The City of Parramatta is seeking feedback on the design of a new pedestrian and cycle bridge that will cross the Parramatta River, with bridge architecture by Archipelago and landscape architecture by Lat 27 with Bonacci Infrastructure as lead engineering design consultant.
The bridge will feature a diagonal arch – the first of its kind to be designed and built in Australia – where the span of the arch crosses diagonally over the length of the deck, allowing for the ends of the bridges to visually align with the streets at each end.
The nearly 80-metre-long bridge will span the Parramatta River from Alfred Street and meet the northern bank of the river near Rangihou Reserve.
Parramatta’s lord mayor, Andrew Wilson, said that the bridge was being planned as a way of encouraging travel by foot and bicycle as Parramatta densifies and in anticipation of the proposed Parramatta Light Rail stop on Tramway Avenue. A second branch of the line, which would extend to Olympic Park, was announced on 18 October.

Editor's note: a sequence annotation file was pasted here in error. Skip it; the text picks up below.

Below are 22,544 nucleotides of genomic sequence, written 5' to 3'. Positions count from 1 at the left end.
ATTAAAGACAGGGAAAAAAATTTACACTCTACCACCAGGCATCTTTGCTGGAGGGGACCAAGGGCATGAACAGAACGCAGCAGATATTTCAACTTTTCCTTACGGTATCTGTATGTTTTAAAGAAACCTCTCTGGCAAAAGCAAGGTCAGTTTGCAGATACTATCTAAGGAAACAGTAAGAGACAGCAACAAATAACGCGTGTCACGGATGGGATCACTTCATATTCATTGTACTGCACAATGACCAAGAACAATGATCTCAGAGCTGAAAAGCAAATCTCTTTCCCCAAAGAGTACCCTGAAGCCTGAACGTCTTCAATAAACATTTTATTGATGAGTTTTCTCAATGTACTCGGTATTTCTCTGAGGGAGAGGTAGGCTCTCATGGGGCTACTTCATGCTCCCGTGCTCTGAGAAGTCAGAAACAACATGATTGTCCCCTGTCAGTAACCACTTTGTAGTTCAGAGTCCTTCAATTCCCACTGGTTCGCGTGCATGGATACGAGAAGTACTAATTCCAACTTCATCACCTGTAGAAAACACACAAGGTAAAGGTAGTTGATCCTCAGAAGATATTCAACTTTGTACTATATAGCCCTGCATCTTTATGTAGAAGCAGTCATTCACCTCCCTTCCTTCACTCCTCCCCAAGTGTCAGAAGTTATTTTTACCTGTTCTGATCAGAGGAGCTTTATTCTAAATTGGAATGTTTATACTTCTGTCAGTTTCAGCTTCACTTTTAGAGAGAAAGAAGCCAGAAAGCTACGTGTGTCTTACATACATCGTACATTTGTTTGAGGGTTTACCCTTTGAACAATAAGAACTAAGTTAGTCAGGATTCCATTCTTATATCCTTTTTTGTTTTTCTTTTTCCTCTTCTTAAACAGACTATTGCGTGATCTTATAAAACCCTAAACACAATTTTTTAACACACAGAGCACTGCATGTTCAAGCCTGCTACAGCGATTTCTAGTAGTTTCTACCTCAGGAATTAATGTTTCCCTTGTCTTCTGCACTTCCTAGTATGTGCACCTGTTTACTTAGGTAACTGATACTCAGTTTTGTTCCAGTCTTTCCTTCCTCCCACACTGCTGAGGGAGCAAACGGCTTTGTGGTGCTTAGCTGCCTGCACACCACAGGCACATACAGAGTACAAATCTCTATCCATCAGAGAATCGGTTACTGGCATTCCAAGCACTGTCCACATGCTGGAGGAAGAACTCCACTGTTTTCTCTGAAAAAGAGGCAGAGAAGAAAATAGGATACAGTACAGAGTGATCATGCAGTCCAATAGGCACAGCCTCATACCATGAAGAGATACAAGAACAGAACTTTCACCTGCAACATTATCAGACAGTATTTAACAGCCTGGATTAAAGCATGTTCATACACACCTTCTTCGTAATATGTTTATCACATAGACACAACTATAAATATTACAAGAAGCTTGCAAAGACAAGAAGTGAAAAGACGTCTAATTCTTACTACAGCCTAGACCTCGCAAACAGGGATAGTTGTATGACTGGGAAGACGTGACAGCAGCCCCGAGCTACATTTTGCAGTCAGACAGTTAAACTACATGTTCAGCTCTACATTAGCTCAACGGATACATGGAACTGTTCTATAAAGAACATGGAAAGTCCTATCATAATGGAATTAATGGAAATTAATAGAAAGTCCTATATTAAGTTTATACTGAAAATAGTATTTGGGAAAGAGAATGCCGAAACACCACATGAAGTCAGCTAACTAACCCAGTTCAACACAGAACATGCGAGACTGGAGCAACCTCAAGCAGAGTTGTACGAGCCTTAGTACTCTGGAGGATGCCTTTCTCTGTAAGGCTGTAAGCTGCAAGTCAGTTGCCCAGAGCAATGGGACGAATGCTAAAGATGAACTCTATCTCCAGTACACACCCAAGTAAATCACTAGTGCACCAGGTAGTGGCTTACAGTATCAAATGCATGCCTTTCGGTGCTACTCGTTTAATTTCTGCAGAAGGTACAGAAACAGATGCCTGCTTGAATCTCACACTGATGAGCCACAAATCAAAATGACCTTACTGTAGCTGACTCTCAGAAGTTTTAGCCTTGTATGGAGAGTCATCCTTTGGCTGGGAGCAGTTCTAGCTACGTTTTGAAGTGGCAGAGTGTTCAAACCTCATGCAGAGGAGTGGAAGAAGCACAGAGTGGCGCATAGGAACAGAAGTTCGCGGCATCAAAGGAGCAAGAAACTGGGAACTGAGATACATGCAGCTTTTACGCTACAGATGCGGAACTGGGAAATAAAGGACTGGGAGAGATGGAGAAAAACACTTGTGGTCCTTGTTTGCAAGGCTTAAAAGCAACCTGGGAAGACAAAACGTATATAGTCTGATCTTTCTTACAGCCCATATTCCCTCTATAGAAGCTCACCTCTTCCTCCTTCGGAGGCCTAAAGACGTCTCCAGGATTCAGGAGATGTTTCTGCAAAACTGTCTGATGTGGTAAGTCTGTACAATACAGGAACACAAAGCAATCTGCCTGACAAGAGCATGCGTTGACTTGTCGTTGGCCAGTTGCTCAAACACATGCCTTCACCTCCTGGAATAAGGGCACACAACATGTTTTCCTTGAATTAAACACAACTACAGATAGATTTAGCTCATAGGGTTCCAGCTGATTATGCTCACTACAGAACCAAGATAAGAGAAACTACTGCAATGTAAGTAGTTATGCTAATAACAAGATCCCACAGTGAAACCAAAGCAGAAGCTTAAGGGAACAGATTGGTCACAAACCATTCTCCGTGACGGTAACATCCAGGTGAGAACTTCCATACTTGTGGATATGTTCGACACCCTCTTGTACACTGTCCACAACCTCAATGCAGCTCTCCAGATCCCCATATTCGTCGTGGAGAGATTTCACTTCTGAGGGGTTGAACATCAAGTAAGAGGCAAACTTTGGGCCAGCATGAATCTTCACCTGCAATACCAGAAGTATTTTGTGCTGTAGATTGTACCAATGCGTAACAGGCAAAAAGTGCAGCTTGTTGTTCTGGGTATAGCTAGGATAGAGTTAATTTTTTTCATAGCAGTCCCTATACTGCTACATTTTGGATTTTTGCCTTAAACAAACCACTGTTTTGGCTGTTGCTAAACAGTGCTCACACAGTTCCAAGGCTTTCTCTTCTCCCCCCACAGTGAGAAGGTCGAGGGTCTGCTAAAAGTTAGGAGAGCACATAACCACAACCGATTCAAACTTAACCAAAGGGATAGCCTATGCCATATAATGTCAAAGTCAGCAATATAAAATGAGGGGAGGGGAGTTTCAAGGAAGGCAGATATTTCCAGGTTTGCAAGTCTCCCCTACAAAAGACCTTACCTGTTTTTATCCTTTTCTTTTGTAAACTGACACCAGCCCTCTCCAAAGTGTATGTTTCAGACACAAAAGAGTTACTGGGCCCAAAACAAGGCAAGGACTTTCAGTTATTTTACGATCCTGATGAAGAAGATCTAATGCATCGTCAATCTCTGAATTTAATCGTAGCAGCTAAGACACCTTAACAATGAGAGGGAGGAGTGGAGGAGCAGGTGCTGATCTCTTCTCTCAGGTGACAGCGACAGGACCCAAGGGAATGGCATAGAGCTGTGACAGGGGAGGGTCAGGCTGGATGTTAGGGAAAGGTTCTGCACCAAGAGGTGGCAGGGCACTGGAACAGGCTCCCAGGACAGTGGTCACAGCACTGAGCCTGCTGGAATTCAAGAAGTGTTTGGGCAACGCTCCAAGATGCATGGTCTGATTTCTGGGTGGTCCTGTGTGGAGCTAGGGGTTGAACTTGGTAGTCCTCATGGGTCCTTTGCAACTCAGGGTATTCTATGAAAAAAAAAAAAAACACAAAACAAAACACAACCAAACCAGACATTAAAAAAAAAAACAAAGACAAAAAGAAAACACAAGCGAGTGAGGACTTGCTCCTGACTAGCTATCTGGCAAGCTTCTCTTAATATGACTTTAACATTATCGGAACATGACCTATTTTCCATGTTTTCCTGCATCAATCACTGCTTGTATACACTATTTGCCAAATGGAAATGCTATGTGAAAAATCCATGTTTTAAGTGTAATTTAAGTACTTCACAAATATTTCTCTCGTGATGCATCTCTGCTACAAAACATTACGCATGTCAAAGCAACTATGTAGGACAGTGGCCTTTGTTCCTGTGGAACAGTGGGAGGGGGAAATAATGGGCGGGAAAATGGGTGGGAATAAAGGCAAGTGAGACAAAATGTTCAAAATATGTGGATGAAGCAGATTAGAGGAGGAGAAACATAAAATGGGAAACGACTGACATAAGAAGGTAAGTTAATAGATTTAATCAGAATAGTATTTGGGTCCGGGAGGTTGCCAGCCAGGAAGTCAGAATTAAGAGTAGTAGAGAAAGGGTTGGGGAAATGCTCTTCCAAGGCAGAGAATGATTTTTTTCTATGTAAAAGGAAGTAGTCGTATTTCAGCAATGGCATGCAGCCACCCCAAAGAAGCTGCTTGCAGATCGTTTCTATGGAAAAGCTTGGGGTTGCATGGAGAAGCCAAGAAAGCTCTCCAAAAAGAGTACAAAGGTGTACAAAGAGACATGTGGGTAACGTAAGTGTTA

The width of the bridge will be 4.5 metres, which “takes into account the potential future volumes of pedestrians and cyclists” and is mindful of the future light rail stop near the southern landing.
An opening under the bridge deck on the southern end will preserve an existing riverside path, which, as the designers point out, could be extended west along the river foreshore, creating a shared bike and footpath to the Parramatta CBD.
On the northern side, the deck will split in two, with a staircase aligned with the bridge, while a second deck slopes away the east, depositing cyclists and pedestrians on existing paths.
“The bridge will be both practical and stylish,” said Wilson.
“It will help connect Western Sydney University’s Rydalmere campus with the CBD, further enhance our city’s ever-growing cycling and walking network.”
“The Alfred Street bridge will be a true landmark that defines the river gateway to our city.”
Correction (19/12/17): This article did not originally reflect the involvement of Bonacci Infrastructure.